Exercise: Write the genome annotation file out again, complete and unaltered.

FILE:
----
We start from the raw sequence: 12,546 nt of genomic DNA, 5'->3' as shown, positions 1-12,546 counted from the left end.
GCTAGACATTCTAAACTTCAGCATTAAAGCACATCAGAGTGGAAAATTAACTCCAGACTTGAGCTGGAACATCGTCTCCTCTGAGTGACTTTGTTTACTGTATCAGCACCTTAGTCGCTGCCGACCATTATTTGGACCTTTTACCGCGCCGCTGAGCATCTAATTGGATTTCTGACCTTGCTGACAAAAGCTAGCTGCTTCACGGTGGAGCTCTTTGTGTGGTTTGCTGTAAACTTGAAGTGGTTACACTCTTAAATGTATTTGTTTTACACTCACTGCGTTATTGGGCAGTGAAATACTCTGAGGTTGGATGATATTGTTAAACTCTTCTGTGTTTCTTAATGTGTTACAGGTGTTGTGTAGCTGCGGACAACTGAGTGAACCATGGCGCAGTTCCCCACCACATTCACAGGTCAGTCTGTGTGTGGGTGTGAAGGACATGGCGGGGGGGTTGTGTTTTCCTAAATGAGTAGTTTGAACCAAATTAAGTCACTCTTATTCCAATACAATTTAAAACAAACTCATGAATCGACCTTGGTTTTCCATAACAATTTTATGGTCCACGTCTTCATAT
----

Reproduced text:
We start from the raw sequence: 12,546 nt of genomic DNA, 5'->3' as shown, positions 1-12,546 counted from the left end.
GCTAGACATTCTAAACTTCAGCATTAAAGCACATCAGAGTGGAAAATTAACTCCAGACTTGAGCTGGAACATCGTCTCCTCTGAGTGACTTTGTTTACTGTATCAGCACCTTAGTCGCTGCCGACCATTATTTGGACCTTTTACCGCGCCGCTGAGCATCTAATTGGATTTCTGACCTTGCTGACAAAAGCTAGCTGCTTCACGGTGGAGCTCTTTGTGTGGTTTGCTGTAAACTTGAAGTGGTTACACTCTTAAATGTATTTGTTTTACACTCACTGCGTTATTGGGCAGTGAAATACTCTGAGGTTGGATGATATTGTTAAACTCTTCTGTGTTTCTTAATGTGTTACAGGTGTTGTGTAGCTGCGGACAACTGAGTGAACCATGGCGCAGTTCCCCACCACATTCACAGGTCAGTCTGTGTGTGGGTGTGAAGGACATGGCGGGGGGGTTGTGTTTTCCTAAATGAGTAGTTTGAACCAAATTAAGTCACTCTTATTCCAATACAATTTAAAACAAACTCATGAATCGACCTTGGTTTTCCATAACAATTTTATGGTCCACGTCTTCATAT